Lack of Security in IoT Devices Explained. What Can We Do About It?

Share this Share on email Share on twitter Share on linkedin Share on facebook
  • IoT security problems are not evident to regular users
  • Top ten IoT security issues
  • Exploring the most simple solutions

Notions of IoT vulnerabilities can be fuzzy. An infographic from The Open Web Application Security Project (OWASP), however, clearly shows why smart devices are vulnerable and why IoT security should not be taken lightly.

People always hear how unsafe and full of vulnerabilities IoT devices really are, but regular users don't always clearly understand how those problems manifest in their day-to-day lives. Unfortunately for consumers, the vast array of issues goes way beyond vulnerabilities that would let attackers compromise and use IoT devices in DDoS attacks, for example. As is often the case, the online services that accompany these devices are just as vulnerable.

While people can't do much about the quality and features of online services, they can make sure their IoT devices are as secure as possible. Keeping them up to date with the latest patches and firmware is one way, but people should also be paying more attention when choosing their ISP. It turns out that ISPs have a lot of power in this regard, but many don't exert it in any way.


Top 10 IoT security problems:

  • Weak, guessable or hardcoded passwords are the bane of IoT security. Many attacks on the infrastructure would not be possible if not for this simple fact. Brute-forcing devices becomes trivial when most of them still have the default user names and passwords.
  • Insecure network services are another big issue. Network services running on devices such as Telnet represent a huge security issue that manufacturers don't usually address, and that continues to present significant problems to users and companies alike.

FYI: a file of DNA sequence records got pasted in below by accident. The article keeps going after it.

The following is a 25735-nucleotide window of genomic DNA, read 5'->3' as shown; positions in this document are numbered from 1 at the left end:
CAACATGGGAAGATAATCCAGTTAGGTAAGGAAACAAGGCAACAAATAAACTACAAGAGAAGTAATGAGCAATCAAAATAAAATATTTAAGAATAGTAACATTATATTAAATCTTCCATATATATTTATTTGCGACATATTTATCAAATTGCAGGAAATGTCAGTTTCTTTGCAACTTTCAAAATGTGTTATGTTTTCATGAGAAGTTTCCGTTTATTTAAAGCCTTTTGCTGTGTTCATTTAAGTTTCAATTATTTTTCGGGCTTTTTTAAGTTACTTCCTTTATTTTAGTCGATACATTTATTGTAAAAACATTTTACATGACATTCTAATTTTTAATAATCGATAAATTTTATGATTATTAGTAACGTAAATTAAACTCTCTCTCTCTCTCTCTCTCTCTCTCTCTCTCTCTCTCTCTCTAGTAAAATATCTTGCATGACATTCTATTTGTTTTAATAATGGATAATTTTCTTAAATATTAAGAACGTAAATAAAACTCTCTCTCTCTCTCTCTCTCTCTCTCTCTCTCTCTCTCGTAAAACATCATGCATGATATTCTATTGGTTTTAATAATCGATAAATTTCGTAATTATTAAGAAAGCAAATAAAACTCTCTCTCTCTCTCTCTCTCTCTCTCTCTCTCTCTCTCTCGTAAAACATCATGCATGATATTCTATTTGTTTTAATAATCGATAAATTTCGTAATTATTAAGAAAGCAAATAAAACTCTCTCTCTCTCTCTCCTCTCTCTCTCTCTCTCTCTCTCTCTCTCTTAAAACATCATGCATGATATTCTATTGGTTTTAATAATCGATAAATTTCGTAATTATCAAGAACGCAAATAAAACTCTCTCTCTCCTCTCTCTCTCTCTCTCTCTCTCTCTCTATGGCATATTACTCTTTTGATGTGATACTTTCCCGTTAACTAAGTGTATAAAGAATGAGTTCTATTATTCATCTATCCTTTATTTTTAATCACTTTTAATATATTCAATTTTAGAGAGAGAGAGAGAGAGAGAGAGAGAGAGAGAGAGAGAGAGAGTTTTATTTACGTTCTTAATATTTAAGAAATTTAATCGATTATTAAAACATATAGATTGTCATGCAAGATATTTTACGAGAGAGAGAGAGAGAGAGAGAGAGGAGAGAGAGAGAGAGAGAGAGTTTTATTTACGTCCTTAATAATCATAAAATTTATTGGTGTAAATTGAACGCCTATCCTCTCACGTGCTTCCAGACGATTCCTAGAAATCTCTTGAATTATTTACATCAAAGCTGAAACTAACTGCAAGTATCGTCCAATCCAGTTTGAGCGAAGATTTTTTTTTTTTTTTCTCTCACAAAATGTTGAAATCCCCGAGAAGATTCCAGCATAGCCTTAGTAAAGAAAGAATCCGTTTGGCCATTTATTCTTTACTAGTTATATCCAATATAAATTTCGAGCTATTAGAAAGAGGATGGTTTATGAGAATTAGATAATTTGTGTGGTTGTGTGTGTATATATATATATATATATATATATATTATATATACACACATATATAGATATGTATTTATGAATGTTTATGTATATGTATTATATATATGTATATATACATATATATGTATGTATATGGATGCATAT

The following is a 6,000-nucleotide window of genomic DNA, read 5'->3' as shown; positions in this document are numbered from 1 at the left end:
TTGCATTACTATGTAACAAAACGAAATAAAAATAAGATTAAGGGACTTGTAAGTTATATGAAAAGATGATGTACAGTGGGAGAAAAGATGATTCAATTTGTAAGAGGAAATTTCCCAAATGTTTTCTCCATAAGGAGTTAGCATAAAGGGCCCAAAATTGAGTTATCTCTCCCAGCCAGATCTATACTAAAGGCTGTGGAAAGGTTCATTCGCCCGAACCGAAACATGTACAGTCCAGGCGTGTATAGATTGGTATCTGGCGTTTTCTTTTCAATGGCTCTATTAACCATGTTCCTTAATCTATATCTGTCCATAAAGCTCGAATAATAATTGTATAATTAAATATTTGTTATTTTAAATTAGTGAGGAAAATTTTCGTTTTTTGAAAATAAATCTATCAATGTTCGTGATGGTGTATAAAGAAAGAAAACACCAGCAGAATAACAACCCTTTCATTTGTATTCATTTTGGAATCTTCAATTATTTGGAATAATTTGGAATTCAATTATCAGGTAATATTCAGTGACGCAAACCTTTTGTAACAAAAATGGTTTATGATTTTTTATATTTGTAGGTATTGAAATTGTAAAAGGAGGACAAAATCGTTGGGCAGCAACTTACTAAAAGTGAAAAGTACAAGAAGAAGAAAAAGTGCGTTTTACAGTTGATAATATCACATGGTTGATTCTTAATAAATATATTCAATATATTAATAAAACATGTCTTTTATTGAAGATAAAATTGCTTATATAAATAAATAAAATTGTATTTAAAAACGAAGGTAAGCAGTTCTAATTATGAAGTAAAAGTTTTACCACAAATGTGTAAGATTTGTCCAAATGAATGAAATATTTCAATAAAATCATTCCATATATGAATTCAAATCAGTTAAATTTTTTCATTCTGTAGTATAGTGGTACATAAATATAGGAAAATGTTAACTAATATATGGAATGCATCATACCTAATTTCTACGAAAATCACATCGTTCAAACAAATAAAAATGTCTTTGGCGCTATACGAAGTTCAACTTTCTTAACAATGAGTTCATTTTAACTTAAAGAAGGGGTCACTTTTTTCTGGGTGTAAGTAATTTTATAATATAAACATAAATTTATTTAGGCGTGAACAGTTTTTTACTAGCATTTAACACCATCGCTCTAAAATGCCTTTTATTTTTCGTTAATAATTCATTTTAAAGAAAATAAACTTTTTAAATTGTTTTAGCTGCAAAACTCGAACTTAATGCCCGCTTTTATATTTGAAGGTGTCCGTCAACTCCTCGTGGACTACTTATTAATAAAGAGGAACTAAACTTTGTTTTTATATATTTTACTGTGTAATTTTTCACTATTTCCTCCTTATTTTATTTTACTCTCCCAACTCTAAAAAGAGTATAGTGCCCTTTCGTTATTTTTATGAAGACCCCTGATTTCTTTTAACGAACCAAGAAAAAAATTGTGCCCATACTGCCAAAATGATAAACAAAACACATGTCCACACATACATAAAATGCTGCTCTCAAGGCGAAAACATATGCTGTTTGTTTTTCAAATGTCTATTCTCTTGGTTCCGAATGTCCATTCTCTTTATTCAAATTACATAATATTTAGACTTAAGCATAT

• Insecure ecosystem interfaces: the web, backend API, cloud and mobile interfaces are not always secured, and they often let attackers gain access through vulnerabilities at this level.
  • A lack of a secure update mechanism: so many issues are related to this problem that it’s actually difficult to list them all, but they range from missing automatic updates as a feature to missing notifications of security changes.
  • The use of insecure or outdated components is a reality, particularly with off-brand devices. Old parts and insecure software components help some manufactures build cheaper IoT devices, but they also bring vulnerabilities to people's homes.
  • Companies do little to protect the privacy and data of users, not to mention that some organizations use personal data without the users' consent.
  • The lack of encryption or access control to sensitive data, whether on the device itself or in transfer, is a serious security risk that few companies choose to mitigate.
  • Another problem is the lack of security support on devices deployed in production, including asset management, update management, secure decommissioning, systems monitoring, and response capabilities.
  • Many IoT devices ship with insecure default settings, which then often remain unchanged after the consumers set them up in their homes.
  • Finally, the lack of physical hardening is another security issue affecting IoT devices. If devices allow it, either through open ports or physical interfaces, attackers can insert code, dump the memory or even rewrite the firmware.

Fixing IoT security from all directions:

People have to know what the problem is before trying to fix it, and the IoT ecosystem has more than one issue. Consumers can resolve some security concerns, but others could be much better covered by the Internet Service Provider, even if it might not seem like an intuitive solution.

Many Internet users have a router provided by the ISP that, most of the time, serves only one purpose. But the same router could run the Bitdefender IoT Security Platform and provide several protections that would otherwise be impossible for regular users.

For example, one of the security platform features is brute force protection, which is explicitly designed to deal with attackers who attempt to log in by repeatedly entering passwords in an effort to guess the right credentials.

No ISP wants vulnerable devices in its network, so an embedded security platform would protect both the customers and their own hardware. As more and more IoT devices become part of our daily lives, service providers will have to seriously consider providing both security and Internet access in the same package.

[Interested? Get in touch]